Fuck Yeah Fluid Dynamics

Celebrating the physics of all that flows. Ask a question, submit a post idea or send an email. You can also follow FYFD on Twitter and Google+. FYFD is written by Nicole Sharp, PhD.

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Posts tagged "Ig Nobel Prize"

To round out our series on fluid dynamics in the Ig Nobel Prizes (which are not the same thing as the actual Nobel Prizes), here are some of the other winners. Last year Mayer and Krechetnikov won for a study on coffee sloshing when people walk. We’ve mentioned the pitch-drop experiment measuring the viscosity of an extremely viscous fluid a couple times; Mainstone and Parnell won a 2005 Ig Nobel for that (on-going) work. Another 2005 prize went to Meyer-Rochow and Gal for calculating the pressures involved in penguin defecation. (Yes, seriously.) A avian-related award was also handed out to B. Vonnegut for estimating tornado wind speeds by their ability to strip a chicken of its feathers. And, finally, for those looking to interest undergraduate lab students in mathematics and fluid dynamics, I suggest following the lead of 2002 winner A. Leike who demonstrates laws of exponential decay with beer head. (Photo credit: S. Depolo)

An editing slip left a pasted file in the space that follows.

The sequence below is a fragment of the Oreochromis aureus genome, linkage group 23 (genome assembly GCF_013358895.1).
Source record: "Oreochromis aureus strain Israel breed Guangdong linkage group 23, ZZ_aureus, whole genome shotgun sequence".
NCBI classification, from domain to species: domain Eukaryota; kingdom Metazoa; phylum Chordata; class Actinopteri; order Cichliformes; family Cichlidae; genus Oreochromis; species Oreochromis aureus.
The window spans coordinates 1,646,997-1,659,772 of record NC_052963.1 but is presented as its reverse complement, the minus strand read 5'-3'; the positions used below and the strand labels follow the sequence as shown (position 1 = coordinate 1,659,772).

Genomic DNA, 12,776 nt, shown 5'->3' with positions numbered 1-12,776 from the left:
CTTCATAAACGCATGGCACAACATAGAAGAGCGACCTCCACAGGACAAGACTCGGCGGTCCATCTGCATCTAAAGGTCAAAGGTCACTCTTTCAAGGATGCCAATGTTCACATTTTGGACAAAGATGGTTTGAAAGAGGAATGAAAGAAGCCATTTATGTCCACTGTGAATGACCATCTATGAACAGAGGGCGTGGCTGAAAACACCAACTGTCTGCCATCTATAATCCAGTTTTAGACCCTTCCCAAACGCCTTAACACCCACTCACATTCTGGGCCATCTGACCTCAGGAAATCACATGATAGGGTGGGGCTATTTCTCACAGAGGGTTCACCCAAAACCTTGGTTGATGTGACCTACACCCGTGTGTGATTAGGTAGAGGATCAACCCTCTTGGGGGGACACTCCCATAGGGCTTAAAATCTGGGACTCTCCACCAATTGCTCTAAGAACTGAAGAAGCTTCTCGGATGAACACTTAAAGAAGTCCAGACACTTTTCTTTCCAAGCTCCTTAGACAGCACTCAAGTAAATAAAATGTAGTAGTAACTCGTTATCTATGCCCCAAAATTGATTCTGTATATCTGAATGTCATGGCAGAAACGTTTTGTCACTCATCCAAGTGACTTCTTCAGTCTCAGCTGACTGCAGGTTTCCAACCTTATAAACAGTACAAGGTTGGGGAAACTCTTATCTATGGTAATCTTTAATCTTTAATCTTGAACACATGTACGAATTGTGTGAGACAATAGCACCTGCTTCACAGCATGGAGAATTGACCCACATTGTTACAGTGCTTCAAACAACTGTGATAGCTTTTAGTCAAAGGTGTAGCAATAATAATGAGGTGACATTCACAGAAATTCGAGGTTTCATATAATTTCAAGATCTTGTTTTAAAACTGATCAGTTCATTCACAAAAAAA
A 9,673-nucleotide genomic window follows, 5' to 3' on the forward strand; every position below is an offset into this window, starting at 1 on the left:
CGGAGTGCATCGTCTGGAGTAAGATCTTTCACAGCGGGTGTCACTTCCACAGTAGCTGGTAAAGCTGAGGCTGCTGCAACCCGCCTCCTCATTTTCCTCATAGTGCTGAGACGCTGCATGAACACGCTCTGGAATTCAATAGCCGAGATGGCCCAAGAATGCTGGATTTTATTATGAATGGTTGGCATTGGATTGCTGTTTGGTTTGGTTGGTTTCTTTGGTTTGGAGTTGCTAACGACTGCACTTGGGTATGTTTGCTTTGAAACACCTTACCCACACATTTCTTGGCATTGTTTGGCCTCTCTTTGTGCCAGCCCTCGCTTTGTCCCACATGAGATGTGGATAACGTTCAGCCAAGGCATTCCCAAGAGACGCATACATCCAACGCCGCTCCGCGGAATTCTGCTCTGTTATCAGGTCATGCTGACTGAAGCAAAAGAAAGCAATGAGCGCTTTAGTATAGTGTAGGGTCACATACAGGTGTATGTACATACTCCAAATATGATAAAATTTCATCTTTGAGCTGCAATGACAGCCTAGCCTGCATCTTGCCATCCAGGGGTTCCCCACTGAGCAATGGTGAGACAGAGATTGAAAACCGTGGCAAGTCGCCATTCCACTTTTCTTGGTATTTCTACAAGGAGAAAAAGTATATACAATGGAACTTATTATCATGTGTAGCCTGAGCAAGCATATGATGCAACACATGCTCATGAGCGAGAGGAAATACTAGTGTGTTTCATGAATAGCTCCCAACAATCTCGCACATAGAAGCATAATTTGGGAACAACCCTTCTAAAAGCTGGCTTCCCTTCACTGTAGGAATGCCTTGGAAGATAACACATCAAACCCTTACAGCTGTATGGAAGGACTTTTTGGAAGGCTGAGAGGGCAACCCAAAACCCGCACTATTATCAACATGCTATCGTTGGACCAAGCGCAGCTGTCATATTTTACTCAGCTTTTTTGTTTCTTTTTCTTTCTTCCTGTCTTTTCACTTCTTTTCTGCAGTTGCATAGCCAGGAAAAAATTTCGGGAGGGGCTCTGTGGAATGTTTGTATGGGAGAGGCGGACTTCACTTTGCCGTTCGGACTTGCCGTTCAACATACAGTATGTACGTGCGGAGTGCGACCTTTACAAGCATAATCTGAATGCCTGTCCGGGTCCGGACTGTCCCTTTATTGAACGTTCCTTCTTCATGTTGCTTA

Nearly everyone has faced the frustration of a shower curtain billowing inwards to stick to one’s leg. Various explanations have been offered to explain the effect, but David Schmidt won the 2001 Ig Nobel Prize in Physics for a numerical simulation suggesting that the spray of droplets from the shower head drives a horizontal vortex whose axis of rotation is perpendicular to the shower curtain. Since vortices have a low-pressure region in their core, this weak shower vortex has the power to suck a light curtain inward, much to the chagrin of the shower’s occupant. Of course, a heavier or weighted shower curtain will help avoid the effect. This post is part of a series on fluids-related Ig Nobel Prizes. (Photo credit: W. Taylor; research credit: D. Schmidt)